Comprendre Copenhague : les Etats-Unis contre le reste du monde

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position USA etats unis echec negociation climat kyoto

The USA is the world’s biggest polluter and it never ratified the Kyoto Protocol. Even if Al Gore signed the text in 1998 when he was vice-president, the protocol was not even presented to the American Senate. Indeed, in July 1997, it made it known through a unanimous vote that it would refuse to sign.

During the next decade, the American government became one of the main obstacles to the international climate negotiations, especially when George W. Bush was president. The Republican administration which was very influenced by “sceptic” lobbies denied the reality of climate change and put pressure on scientists who did not agree with them.

The representatives of the two big parties were worried that measures against global warming would hinder the country’s prosperity. George Bush Snr. thus declared, “The American way of life is non-negotiable”. The point was evoked in the 1997 Senate resolution. The text mentioned a second point that remains at the heart of the American argument: the USA will refuse to take steps if other countries are not also forced to do so – especially in big emergent countries that are starting to compete with them (China, India, Brazil, etc)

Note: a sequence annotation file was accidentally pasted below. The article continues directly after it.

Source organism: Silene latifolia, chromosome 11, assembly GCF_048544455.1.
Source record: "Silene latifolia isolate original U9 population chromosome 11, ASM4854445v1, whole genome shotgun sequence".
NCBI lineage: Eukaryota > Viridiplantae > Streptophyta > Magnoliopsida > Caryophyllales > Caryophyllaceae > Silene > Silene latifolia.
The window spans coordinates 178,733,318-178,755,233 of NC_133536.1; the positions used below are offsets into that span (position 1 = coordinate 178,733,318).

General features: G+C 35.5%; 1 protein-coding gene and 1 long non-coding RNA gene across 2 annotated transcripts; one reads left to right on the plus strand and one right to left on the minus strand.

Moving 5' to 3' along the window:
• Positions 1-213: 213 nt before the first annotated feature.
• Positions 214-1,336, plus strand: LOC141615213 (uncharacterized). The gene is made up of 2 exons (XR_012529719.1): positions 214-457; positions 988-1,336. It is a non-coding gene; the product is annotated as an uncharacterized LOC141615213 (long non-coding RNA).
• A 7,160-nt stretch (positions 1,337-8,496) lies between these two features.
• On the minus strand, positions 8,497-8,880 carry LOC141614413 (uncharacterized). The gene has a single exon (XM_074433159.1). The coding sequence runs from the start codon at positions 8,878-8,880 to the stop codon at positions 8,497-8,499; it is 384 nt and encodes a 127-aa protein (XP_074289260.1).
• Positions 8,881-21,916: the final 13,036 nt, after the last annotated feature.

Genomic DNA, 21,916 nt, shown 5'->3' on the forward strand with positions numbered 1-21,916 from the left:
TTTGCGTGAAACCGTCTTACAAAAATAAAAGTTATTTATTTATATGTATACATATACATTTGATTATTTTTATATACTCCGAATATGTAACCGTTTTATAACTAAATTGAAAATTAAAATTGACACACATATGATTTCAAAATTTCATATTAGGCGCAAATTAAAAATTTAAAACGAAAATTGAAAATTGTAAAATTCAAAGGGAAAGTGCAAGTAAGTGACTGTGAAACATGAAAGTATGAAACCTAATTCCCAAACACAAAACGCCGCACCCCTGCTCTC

Despite the delay that occurred on a federal level during the Bush years, many initiatives have emerged in the decentralised country. Some states, like California have decided to adhere to the Kyoto objectives. Over 900 American cities including New York, Los Angeles and Chicago and many communities and institutions have done the same thing.

Barack Obama’s election in 2008 was a turning point in the American federal policy on climate. The new president announced that he wanted to make climate change one of his priorities. However, it is hard to anticipate how far he is willing to go and how far the American deputies and senators will let him go.



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